"Oh, it's easy for you to talk, Miles," said Mrs. O'Brien, "but you keep the whole house waiting on you when you are dressing. Your studs have to be put in for you and your tie fastened, and the dear knows all. Women aren't a bit slower in dressing than men are."

"It is all well enough to laugh at the question," said Miss Ruth, "but it is really a very serious matter for all that. A good college education is now a necessity to all of our women who must provide for themselves and who would rise above the rank of clerks and domestic servants. There seem to be insuperable obstacles whichever way one turns. On the one hand we are told that segregation leaves woman weak and defenseless; and on the other hand we are assured that coeducation destroys her physical constitution and takes the young men's thoughts away from their work. Dr. Studevan should be able to find a solution for us. The key to the situation is surely not to be found in the constantly changing social environment but in the process of mental unfolding."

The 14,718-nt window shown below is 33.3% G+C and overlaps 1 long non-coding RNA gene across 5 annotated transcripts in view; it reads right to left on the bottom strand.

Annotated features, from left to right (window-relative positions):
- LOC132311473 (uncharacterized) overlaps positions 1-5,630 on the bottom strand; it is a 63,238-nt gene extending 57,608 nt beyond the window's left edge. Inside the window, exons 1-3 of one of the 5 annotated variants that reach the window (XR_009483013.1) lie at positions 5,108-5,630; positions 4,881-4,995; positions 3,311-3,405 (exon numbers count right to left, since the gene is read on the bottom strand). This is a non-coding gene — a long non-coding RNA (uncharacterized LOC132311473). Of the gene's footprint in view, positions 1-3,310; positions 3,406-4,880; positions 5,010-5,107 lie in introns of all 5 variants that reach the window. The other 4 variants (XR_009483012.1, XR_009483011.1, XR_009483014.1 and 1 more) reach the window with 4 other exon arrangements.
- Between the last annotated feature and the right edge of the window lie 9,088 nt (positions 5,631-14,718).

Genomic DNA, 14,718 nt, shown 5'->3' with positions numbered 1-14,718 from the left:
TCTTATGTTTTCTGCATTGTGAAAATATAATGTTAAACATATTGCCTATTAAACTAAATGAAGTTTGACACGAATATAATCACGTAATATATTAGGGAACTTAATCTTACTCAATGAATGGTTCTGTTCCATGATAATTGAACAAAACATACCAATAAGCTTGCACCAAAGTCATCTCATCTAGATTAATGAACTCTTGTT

"Well, I tried to give my views at our last meeting, but Shannon wouldn't give me a chance to talks The root of the whole question, as I said, lies in the fundamental difference between the mental and moral life of man and the mental and moral life of woman. When I first took up the study of psychology, some fifteen or twenty years ago, I felt that undue emphasis had been laid upon this contrast between the character of man and the character of woman. It was evident, of course, that woman was more beautifully at-tired and that man had a more convenient, if less artistic, costume. They both spoke the same language; they delighted in the same books; they worshiped at the same altar; they ate the same food. But on closer acquaintance the superficiality of this view became evident. The longer I have known men and women and the more intimately I have become acquainted with their methods, with the springs of their actions and the color of their thoughts, the more unlike each other they have seemed until now my difficulty is to find points of resemblance, so completely do they seem to differ from each other."